In all the furor over the Affordable Care Act, one person has largely escaped public scrutiny for her role in the matter: likely Democratic presidential candidate Hillary Clinton. Success has many fathers, but failure is an orphan.

In the 2008 presidential election, when Clinton campaigned on individual and employer mandates, Barack Obama successfully attacked her on those positions. Clinton was the one, in campaigning for her mandate-based plan, who repeatedly said that ifyou like your plan, you can keep it. Obama switched his position only after gaining the White House and hitting a wall of political opposition for his "public option."

The health law, popularly known as Obamacare, is actually Hillarycare.

No one disputes that the left achieved an enormous victory with the law's 2010 passage after years of political wrangling. But victory became defeat when the system failed on implementation day, Oct. 1. The difficulties persist. Although the law's supporters argue that only a few technological glitches remain, many health care and legal experts argue that the website's technological issues are the least of its challenges.

Millions of policy cancellations have left families without coverage. For them, their old affordable insurance plans were better than what Hillarycare offered, a fact the administration has acknowledged by offering them hardship exemptions from the mandate to buy insurance this year. Under the law, many patients report having lost access to doctorsfacilities and treatments they need.

Surprisingly, the loudest voices objecting to Hillarycare have yet to connect the dots leading to its passage from the health care policy Clinton long advocated.

The problematic rollout of Obama's signature law should give Clinton pause. Just as she faces certain scrutiny for her role as secretary of State in the Benghazi affair, she must be asking whether she can safely distance herself from the political fallout of Hillarycare.

In 1993, Clinton was the original driving force behind health care reform, while today's political and business leaders had yet to emerge. She advocated what would become the law's most controversial features while Obama lectured constitutional lawand worked in a law firm. As her husband made his mark on the Oval Office (and Facebook's Sheryl Sandberg was still in graduate school) the first lady leaned in on the White House conference table as chair of the health care task force.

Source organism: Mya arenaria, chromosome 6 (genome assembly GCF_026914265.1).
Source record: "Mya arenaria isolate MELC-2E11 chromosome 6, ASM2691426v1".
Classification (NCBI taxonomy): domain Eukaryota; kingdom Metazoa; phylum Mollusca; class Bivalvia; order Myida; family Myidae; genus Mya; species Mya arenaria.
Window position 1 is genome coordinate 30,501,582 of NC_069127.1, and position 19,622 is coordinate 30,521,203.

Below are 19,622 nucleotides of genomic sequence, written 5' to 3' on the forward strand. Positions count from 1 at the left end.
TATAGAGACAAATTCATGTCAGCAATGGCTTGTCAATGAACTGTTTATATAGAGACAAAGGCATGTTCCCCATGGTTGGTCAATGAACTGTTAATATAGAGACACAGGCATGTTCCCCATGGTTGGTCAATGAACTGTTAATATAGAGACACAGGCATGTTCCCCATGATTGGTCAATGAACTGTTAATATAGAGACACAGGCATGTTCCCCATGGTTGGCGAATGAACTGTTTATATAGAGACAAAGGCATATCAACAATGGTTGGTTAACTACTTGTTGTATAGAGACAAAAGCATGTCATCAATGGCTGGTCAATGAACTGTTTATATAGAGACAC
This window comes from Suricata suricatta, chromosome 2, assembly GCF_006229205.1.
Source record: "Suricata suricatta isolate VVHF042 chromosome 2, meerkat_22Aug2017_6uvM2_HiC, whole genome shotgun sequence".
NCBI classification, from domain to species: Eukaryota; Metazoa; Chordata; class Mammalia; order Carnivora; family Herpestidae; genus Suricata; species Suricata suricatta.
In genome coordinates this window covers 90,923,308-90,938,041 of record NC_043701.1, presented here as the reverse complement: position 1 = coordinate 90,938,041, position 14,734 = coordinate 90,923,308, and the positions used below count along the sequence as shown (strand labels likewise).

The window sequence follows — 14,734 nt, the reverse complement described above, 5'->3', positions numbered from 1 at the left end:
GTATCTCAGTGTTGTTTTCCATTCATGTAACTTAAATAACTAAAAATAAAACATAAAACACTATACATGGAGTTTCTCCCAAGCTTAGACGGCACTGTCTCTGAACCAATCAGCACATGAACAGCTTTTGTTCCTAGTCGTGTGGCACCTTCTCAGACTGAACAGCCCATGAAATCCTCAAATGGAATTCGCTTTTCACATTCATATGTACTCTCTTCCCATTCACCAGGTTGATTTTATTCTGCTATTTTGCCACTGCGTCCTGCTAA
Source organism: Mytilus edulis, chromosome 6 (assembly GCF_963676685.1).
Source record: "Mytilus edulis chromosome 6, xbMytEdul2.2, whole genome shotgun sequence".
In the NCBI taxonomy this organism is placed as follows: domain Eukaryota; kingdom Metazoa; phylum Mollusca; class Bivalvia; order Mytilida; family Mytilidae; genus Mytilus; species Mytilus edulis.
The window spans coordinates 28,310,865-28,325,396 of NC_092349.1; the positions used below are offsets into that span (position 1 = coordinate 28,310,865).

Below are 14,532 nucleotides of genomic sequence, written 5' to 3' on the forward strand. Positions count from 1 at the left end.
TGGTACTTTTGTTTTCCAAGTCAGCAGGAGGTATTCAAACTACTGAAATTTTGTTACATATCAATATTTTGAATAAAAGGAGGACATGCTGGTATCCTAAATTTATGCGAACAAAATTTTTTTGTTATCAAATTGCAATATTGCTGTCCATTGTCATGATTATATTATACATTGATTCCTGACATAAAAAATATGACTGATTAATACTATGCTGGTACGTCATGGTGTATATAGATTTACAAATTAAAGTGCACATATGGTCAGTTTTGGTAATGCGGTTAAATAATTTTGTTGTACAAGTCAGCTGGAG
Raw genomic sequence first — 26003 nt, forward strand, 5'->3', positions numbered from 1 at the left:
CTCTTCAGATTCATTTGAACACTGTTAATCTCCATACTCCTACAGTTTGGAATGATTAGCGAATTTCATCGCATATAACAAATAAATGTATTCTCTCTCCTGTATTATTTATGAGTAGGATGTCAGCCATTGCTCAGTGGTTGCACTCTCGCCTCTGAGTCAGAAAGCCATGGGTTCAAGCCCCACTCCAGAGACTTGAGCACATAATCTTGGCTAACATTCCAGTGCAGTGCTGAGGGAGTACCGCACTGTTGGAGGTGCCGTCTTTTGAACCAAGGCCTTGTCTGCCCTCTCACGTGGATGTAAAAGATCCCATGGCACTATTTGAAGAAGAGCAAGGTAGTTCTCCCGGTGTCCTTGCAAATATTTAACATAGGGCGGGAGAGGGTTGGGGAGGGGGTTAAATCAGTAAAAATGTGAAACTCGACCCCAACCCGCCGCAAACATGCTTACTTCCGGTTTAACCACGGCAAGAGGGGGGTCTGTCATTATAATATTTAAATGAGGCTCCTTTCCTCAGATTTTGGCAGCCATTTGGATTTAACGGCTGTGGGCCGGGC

Clinton advocated for passage of the Health Security Act and envisioned a fundamental transformation of our health care system, taking it further away from a market-based model. Her plan called for universal health care, relying on an employer mandate that required companies to provide insurance to employees.

In the 1990s, Clinton's legislative effort became a congressional stillbirth. The first lady went on to become a U.S. senator from New York, never giving up on the effort to federalize health care. Campaigning for the 2008 Democratic nomination for president, Clinton stumped on health care, promising universal coverage through both an employer mandate and an individual mandate.

By contrast, Obama forcefully opposed key elements of Clinton's plan. "Hillary Clinton's attacking, but what's she not telling you about her health care plan?" asked one of his ads, which then presaged what would become Obamacare: "It forces everyone to buy insurance, even if you can't afford it, and you pay a penalty if you don't."

In a 2008 debate, candidate Obama objected to candidate Clinton's individual mandate because the real reason people don't buy insurance is because they can't afford it. Two years later, Congress gave Clinton's mandate the force of law.

Despite a temporary delay, Obamacare's employer mandate will apply in 2015 — after the 2014 midterm elections but not before the 2016 presidential nomination battle commences. As she readies her campaign, it remains to be seen whether Clinton will successfully make an orphan of her own work.

Gayle Trotter is a senior fellow at the Independent Women's Forum.